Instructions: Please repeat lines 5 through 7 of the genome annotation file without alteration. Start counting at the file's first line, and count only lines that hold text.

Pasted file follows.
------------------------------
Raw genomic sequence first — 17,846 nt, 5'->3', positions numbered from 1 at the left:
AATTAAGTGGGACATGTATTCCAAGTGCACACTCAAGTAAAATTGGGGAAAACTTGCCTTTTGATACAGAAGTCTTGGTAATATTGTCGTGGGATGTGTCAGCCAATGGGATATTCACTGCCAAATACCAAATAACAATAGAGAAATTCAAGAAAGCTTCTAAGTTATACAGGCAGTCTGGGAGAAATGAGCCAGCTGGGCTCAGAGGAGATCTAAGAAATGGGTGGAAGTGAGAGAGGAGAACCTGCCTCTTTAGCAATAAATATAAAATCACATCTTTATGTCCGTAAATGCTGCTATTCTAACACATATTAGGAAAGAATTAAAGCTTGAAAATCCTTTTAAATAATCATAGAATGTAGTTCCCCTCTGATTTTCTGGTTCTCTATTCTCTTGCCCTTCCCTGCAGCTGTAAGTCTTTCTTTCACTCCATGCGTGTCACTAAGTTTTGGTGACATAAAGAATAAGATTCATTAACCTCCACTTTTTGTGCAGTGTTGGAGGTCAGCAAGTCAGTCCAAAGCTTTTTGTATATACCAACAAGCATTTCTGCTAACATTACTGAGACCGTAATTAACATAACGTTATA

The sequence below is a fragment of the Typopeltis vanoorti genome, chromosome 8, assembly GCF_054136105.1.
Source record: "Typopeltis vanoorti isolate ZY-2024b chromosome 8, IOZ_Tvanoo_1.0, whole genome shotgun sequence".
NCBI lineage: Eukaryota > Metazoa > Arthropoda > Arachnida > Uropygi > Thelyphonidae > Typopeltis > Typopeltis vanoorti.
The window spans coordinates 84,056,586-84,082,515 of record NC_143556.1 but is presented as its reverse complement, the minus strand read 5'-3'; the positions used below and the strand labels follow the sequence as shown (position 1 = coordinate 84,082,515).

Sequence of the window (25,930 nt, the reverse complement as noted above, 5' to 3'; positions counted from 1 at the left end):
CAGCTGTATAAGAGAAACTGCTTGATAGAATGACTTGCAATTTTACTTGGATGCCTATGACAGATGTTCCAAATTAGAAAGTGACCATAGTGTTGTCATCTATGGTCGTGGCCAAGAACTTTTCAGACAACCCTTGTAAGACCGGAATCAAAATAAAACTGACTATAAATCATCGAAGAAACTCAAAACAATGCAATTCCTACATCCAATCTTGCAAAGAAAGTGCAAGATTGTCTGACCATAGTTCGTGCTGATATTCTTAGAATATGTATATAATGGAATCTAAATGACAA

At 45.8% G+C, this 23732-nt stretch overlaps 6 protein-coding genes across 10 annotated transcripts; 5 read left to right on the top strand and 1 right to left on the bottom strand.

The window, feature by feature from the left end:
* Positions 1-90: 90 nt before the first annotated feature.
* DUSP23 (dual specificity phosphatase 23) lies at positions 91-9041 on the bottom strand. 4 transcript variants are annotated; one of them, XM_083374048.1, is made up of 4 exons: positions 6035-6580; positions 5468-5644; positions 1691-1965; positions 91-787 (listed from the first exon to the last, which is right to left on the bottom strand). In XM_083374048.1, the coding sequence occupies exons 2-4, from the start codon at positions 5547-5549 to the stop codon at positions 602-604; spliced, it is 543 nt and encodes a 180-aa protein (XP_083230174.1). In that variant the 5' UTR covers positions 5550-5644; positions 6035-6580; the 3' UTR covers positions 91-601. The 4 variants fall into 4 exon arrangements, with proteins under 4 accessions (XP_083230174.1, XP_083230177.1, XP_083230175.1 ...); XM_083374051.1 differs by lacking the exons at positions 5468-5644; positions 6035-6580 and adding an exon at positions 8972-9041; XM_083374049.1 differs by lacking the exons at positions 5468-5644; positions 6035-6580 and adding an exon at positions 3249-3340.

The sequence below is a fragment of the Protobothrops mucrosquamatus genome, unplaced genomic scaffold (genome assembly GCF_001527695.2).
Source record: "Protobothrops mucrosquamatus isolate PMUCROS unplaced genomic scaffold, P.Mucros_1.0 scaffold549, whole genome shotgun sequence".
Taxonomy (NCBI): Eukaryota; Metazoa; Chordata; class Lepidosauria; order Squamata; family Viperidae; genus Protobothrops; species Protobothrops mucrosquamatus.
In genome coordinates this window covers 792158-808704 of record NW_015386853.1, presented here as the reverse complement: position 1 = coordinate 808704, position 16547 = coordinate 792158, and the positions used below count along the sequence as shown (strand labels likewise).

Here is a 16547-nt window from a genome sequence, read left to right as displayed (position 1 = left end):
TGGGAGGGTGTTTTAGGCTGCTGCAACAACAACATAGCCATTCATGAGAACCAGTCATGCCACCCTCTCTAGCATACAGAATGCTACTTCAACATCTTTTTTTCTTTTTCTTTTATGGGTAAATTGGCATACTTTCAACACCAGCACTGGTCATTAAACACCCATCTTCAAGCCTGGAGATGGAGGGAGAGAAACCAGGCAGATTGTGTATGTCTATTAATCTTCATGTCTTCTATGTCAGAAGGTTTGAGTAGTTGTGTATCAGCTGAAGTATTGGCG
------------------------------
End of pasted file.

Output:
NCBI lineage: Eukaryota > Metazoa > Arthropoda > Arachnida > Uropygi > Thelyphonidae > Typopeltis > Typopeltis vanoorti.
The window spans coordinates 84,056,586-84,082,515 of record NC_143556.1 but is presented as its reverse complement, the minus strand read 5'-3'; the positions used below and the strand labels follow the sequence as shown (position 1 = coordinate 84,082,515).

Sequence of the window (25,930 nt, the reverse complement as noted above, 5' to 3'; positions counted from 1 at the left end):